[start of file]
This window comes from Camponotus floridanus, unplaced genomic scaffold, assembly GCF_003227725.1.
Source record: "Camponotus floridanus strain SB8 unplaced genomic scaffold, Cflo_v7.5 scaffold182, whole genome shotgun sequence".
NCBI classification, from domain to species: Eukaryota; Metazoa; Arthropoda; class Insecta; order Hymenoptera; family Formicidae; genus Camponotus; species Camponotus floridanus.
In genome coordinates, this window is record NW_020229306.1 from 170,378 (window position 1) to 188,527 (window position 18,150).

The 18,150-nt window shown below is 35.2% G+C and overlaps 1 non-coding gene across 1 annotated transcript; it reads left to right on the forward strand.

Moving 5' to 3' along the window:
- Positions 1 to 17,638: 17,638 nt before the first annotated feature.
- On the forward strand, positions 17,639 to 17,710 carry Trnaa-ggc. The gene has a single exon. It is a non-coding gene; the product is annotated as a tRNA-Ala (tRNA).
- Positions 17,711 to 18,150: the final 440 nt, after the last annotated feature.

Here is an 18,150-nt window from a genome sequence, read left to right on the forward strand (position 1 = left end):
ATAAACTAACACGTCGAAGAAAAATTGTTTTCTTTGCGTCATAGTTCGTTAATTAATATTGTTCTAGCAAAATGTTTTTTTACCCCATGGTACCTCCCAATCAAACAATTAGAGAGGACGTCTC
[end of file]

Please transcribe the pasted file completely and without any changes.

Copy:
This window comes from Camponotus floridanus, unplaced genomic scaffold, assembly GCF_003227725.1.
Source record: "Camponotus floridanus strain SB8 unplaced genomic scaffold, Cflo_v7.5 scaffold182, whole genome shotgun sequence".
NCBI classification, from domain to species: Eukaryota; Metazoa; Arthropoda; class Insecta; order Hymenoptera; family Formicidae; genus Camponotus; species Camponotus floridanus.
In genome coordinates, this window is record NW_020229306.1 from 170,378 (window position 1) to 188,527 (window position 18,150).

The 18,150-nt window shown below is 35.2% G+C and overlaps 1 non-coding gene across 1 annotated transcript; it reads left to right on the forward strand.

Moving 5' to 3' along the window:
- Positions 1 to 17,638: 17,638 nt before the first annotated feature.
- On the forward strand, positions 17,639 to 17,710 carry Trnaa-ggc. The gene has a single exon. It is a non-coding gene; the product is annotated as a tRNA-Ala (tRNA).
- Positions 17,711 to 18,150: the final 440 nt, after the last annotated feature.

Here is an 18,150-nt window from a genome sequence, read left to right on the forward strand (position 1 = left end):
ATAAACTAACACGTCGAAGAAAAATTGTTTTCTTTGCGTCATAGTTCGTTAATTAATATTGTTCTAGCAAAATGTTTTTTTACCCCATGGTACCTCCCAATCAAACAATTAGAGAGGACGTCTC